Maine Beats New Hampshire in Head-to-Head Battle for Taxpayers and Their Income
Over the last few weeks, as part of a larger quest to deliver control of public goods and resources to private interests, Governor LePage and his allies have been calling for the elimination of Maine’s individual income tax. The argument is that Mainers are fleeing the state because of our income tax. If that were true, then we would expect Mainers to move to New Hampshire where the weather, demographics, and Yankee culture are comparable but there is no income tax.
The numbers tell a different story. From 1996-2010, Maine saw a net gain from New Hampshire of 1,787 tax families comprising $145 million in income according to IRS state-to-state migration data. In addition, the average income of the tax families that moved from New Hampshire to Maine (
$39,000$39,413) was higher than the average income of the tax families that moved from Maine to New Hampshire ( $36,000$36,752). Not only did Maine gain residents from New Hampshire, but the ones who moved here were better off on average than the ones who left.
It is true in a narrow sense that no-income tax states account for lost population in Maine. What’s glossed over is that only one state is overwhelmingly responsible for that loss. Florida, with its sandy beaches and mild winters, accounted for 90% of Maine’s net loss to no-income tax states from 1996-2010. Suggesting that the absence of an income tax is the reason for this migration is just plain wrong. The next four states that have seen the largest influx of Mainers – North Carolina, Arizona, South Carolina, and Virginia – all have income taxes. They also have mild climates, affordable housing, and other amenities that are particularly attractive to recent retirees.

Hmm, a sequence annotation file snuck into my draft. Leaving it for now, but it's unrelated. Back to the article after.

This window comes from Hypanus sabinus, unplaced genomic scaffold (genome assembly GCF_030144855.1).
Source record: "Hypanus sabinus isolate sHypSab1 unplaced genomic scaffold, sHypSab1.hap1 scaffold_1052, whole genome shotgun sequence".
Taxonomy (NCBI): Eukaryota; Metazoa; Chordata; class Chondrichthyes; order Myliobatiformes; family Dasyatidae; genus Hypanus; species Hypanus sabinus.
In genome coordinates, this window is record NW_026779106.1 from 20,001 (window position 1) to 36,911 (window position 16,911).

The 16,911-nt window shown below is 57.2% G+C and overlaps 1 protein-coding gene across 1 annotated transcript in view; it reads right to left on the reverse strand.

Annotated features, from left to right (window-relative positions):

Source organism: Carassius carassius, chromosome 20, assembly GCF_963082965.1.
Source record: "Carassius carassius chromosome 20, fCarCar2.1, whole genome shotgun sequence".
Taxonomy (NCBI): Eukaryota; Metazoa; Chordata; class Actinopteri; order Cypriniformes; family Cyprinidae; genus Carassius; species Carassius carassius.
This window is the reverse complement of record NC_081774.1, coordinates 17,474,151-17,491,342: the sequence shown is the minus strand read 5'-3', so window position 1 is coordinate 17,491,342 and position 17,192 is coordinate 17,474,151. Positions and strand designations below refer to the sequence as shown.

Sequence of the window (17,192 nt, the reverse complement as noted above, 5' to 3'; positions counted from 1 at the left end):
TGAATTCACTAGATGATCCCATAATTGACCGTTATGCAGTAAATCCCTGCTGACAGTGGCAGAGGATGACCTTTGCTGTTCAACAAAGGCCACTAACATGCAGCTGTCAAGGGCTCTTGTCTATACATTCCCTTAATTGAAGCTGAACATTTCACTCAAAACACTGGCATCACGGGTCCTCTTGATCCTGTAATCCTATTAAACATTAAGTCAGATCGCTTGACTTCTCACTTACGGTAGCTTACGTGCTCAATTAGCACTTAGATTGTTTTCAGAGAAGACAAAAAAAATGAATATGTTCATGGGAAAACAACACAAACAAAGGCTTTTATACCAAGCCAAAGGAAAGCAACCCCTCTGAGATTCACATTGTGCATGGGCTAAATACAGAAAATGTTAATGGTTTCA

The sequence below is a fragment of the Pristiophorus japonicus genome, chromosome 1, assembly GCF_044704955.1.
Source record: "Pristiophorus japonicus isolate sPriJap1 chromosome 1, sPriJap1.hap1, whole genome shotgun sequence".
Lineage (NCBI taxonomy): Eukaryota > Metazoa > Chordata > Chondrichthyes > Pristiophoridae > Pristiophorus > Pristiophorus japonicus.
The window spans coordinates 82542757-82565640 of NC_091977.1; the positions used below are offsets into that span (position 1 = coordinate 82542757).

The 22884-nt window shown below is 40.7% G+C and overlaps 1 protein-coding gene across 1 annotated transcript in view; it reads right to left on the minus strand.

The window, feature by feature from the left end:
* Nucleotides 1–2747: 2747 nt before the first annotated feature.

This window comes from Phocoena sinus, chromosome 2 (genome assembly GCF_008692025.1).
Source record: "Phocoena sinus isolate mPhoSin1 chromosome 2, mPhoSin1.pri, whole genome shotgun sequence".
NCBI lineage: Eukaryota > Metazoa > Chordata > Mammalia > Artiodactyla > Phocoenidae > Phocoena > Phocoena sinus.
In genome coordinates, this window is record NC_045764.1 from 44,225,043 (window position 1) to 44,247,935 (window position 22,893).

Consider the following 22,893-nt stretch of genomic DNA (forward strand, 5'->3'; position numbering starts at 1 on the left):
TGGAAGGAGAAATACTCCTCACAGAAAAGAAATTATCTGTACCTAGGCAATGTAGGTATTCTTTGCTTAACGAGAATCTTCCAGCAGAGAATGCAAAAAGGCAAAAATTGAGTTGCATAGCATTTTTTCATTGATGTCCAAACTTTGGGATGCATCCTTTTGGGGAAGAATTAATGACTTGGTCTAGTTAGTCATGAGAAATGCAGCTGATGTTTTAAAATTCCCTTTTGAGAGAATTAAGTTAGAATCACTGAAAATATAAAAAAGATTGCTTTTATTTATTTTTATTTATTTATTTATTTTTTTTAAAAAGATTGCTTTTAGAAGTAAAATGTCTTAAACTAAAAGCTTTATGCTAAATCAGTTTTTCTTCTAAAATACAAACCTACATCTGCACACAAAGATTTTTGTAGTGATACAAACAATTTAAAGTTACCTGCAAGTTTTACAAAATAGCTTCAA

There just isn’t much evidence out there to support the idea of tax flight. That’s because it’s a myth:
As we discussed in a major report last year, the vast majority of people live their whole lives in the state where they were born, and the main reasons people move from one state to another are job prospects, housing costs, family considerations, and climate. So, for instance, to draw any meaningful conclusions about our two newest states, you’d want to factor in that housing in Anchorage is a bargain compared to Honolulu. Studies by economists and demographers that take into account the wide range of other factors show consistently that taxes have little if any impact on migration.
Rather than build policies based on ideology, we should focus instead on the real reasons people move – jobs, affordable housing, family ties, climate, and quality of life. We should build on our existing assets and make the types of investments that will give Maine a competitive advantage in the areas that matter most to people.